However I do prefer old Contax mount primes adapted to 5D. And new ones still have better taste than Nikon and Canon primes (specially Canon primes, that are disappointing me so much).
For those who do not appreciate the difference between the Zeiss and other lenses, if you don't see it, it means your way, taste, and preferred light condition in taking pictures is not putting your lens in crisis. No "absolute"better in lenses and tools There is simply a tool that "fits better" in your hand for that situation

@ZAnton, I tried the Samyang 14, quite unusable for me. Far prefer using the good 15mm fisheye Sigma and than correct it with PanoTools

@thx1138, you got the point. I do not like zooms, I usually prefer zeiss and do not use filters (although sometimes, I'd like a polarizing one). But I've tried that 14-24 and I can only say that it is a fantastic, German-feeling ultrawide, I'd go for it.

Link | Posted on Mar 17, 2012 at 09:46 UTC as 29th comment | 1 reply
On article Nikon V1 and J1 - hands-on first impressions (245 comments in total)

Well, I do not know what kind of torture they applied to their designers . It had to be bad. Or they got the same ones from Leica, just out of 80 years of frustration, where the world ERGONOMICS is censored in all its forms. I'm impressed that with my face splatted on to the camera to reach the EVF I could control the camara buttons with my nose or with tongue.
All that with a body that is twice a PentaxQ and significantly bigger than a Nex7.
Nikon aims to a target that is miles away from me, and prefers that are others to cannibalize their own dslr market. That said, I cannot see anything appealing on the paper about these "1" cameras. Maybe when in hand I will discover some good reason to own one.

What it COULD be, is if they can handle and deliver good results with old C and CS mount Arri, Angenieux, Bolex Paillard, Kern super8 and 16mm cine lenses!!! So, if they will, they could give plenty of satisfaction to an entire class of possible users.

Link | Posted on Sep 28, 2011 at 06:58 UTC as 9th comment
In reply to:

Todor Bodurov: Most of these photos are quite useless as evaluation samples. (Lately, this has been the case with all your samples.) Apparently, the person who has taken them does not know what a potential owner of the lens (or of the camera) is looking for. To evaluate a lens one needs to see:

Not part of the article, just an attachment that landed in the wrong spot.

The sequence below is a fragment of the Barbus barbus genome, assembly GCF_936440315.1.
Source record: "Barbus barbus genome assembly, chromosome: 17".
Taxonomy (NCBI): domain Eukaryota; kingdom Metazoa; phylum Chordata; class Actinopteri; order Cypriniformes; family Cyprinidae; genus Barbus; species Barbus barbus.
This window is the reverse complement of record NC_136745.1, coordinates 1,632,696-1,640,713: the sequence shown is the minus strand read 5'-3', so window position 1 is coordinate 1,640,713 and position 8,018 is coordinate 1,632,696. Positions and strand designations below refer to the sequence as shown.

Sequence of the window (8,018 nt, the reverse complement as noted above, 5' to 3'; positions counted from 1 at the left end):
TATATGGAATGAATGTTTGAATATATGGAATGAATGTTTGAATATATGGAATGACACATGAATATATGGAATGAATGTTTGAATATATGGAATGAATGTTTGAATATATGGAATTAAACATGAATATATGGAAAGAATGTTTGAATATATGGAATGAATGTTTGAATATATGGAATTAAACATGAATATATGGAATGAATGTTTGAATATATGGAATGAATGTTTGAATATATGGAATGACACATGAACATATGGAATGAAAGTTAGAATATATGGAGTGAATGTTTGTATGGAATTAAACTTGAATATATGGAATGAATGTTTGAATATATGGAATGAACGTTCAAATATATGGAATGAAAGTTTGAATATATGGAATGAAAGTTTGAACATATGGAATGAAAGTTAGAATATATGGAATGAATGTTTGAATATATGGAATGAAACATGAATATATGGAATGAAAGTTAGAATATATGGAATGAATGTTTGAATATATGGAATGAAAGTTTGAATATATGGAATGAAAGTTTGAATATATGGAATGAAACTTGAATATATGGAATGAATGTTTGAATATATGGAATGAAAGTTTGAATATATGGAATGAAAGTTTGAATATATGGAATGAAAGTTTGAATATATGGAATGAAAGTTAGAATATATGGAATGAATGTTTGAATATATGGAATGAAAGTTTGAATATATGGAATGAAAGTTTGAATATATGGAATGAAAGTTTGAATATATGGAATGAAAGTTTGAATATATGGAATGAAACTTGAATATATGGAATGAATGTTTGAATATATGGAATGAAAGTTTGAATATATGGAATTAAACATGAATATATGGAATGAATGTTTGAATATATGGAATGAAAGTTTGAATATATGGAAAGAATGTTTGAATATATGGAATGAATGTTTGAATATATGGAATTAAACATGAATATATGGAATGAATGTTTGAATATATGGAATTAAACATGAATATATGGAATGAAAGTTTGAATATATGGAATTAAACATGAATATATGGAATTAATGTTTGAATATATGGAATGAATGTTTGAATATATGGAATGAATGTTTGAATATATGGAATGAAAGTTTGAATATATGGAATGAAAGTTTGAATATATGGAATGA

- Photos taken at maximum aperture, in this case at F/1.8 .
- Photos that show the presence or lack of Linear Distortion.
- Photos that show the presence or lack of 'Soft' corners.
- Photos in which a light source is included in the frame.
In agreement with previous comments, my impression from these samples is that Sony E 24mm F1.8 ZA is a mediocre lens. I think this is a false impression due to the inappropriate samples.

My impression at the moment is the same, mediocre lens, mediocre sensor-processor. (but it is a pre-production camara, isn't it?) I really hope we are wrong, it is really the kind of camera I was waiting for!

Link | Posted on Sep 28, 2011 at 06:42 UTC

What I would really really like to see as test shot is lowlight or nightshot. I mean no high iso shot but long-exposure tripod one. I say, how does the sensor render a situation with difficult light, different lightsources, very dark and very bright areas? my high iso hysteria is in the direction to obtain good color separation, acceptable noise and usable image in a 400 iso, 30 seconds shot. Like I'm used to with film.
Does the lens render halos around neon signs? Or does it give a clean, sharp and detailed image?
In full sunlight, with backlight and sun quite in the border of the frame I would love my lens to have its flare, but but not to fog the entire picture.
Does it give punchy and highly contrasted results? Or loads of details and good microcontrast?
In the past these were the reasons I trashed nikons and canons to buy my Contax system and Carl Zeiss lenses.
All the best!

Link | Posted on Sep 28, 2011 at 06:39 UTC as 15th comment
Total: 13, showing: 1 – 13